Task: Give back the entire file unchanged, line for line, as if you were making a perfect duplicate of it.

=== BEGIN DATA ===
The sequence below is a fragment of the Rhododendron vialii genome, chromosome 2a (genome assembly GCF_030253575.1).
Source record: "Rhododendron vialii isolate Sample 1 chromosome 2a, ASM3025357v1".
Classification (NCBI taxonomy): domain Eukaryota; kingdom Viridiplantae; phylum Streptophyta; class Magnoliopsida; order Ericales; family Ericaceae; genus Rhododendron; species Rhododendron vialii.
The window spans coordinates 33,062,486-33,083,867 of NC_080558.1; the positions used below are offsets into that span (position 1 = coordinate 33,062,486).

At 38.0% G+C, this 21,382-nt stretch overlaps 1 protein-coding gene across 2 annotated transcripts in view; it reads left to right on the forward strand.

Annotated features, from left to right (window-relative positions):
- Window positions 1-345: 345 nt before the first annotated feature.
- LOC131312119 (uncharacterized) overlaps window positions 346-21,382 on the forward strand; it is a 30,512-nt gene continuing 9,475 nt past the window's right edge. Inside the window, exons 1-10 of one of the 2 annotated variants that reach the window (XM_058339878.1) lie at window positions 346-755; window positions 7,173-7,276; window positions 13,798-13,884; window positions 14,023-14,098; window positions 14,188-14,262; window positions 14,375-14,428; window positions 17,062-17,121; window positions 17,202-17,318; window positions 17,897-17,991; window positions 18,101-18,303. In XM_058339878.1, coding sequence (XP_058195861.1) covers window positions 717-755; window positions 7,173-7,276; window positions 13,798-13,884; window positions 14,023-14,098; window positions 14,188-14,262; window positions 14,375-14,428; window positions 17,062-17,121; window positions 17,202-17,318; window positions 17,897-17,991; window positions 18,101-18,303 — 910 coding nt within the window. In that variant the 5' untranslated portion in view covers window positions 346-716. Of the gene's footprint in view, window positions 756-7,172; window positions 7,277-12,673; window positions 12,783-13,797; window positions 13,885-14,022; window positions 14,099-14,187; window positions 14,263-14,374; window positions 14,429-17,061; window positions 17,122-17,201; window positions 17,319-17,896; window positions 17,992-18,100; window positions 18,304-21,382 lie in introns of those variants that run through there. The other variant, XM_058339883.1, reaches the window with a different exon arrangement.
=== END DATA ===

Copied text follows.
The sequence below is a fragment of the Rhododendron vialii genome, chromosome 2a (genome assembly GCF_030253575.1).
Source record: "Rhododendron vialii isolate Sample 1 chromosome 2a, ASM3025357v1".
Classification (NCBI taxonomy): domain Eukaryota; kingdom Viridiplantae; phylum Streptophyta; class Magnoliopsida; order Ericales; family Ericaceae; genus Rhododendron; species Rhododendron vialii.
The window spans coordinates 33,062,486-33,083,867 of NC_080558.1; the positions used below are offsets into that span (position 1 = coordinate 33,062,486).

At 38.0% G+C, this 21,382-nt stretch overlaps 1 protein-coding gene across 2 annotated transcripts in view; it reads left to right on the forward strand.

Annotated features, from left to right (window-relative positions):
- Window positions 1-345: 345 nt before the first annotated feature.
- LOC131312119 (uncharacterized) overlaps window positions 346-21,382 on the forward strand; it is a 30,512-nt gene continuing 9,475 nt past the window's right edge. Inside the window, exons 1-10 of one of the 2 annotated variants that reach the window (XM_058339878.1) lie at window positions 346-755; window positions 7,173-7,276; window positions 13,798-13,884; window positions 14,023-14,098; window positions 14,188-14,262; window positions 14,375-14,428; window positions 17,062-17,121; window positions 17,202-17,318; window positions 17,897-17,991; window positions 18,101-18,303. In XM_058339878.1, coding sequence (XP_058195861.1) covers window positions 717-755; window positions 7,173-7,276; window positions 13,798-13,884; window positions 14,023-14,098; window positions 14,188-14,262; window positions 14,375-14,428; window positions 17,062-17,121; window positions 17,202-17,318; window positions 17,897-17,991; window positions 18,101-18,303 — 910 coding nt within the window. In that variant the 5' untranslated portion in view covers window positions 346-716. Of the gene's footprint in view, window positions 756-7,172; window positions 7,277-12,673; window positions 12,783-13,797; window positions 13,885-14,022; window positions 14,099-14,187; window positions 14,263-14,374; window positions 14,429-17,061; window positions 17,122-17,201; window positions 17,319-17,896; window positions 17,992-18,100; window positions 18,304-21,382 lie in introns of those variants that run through there. The other variant, XM_058339883.1, reaches the window with a different exon arrangement.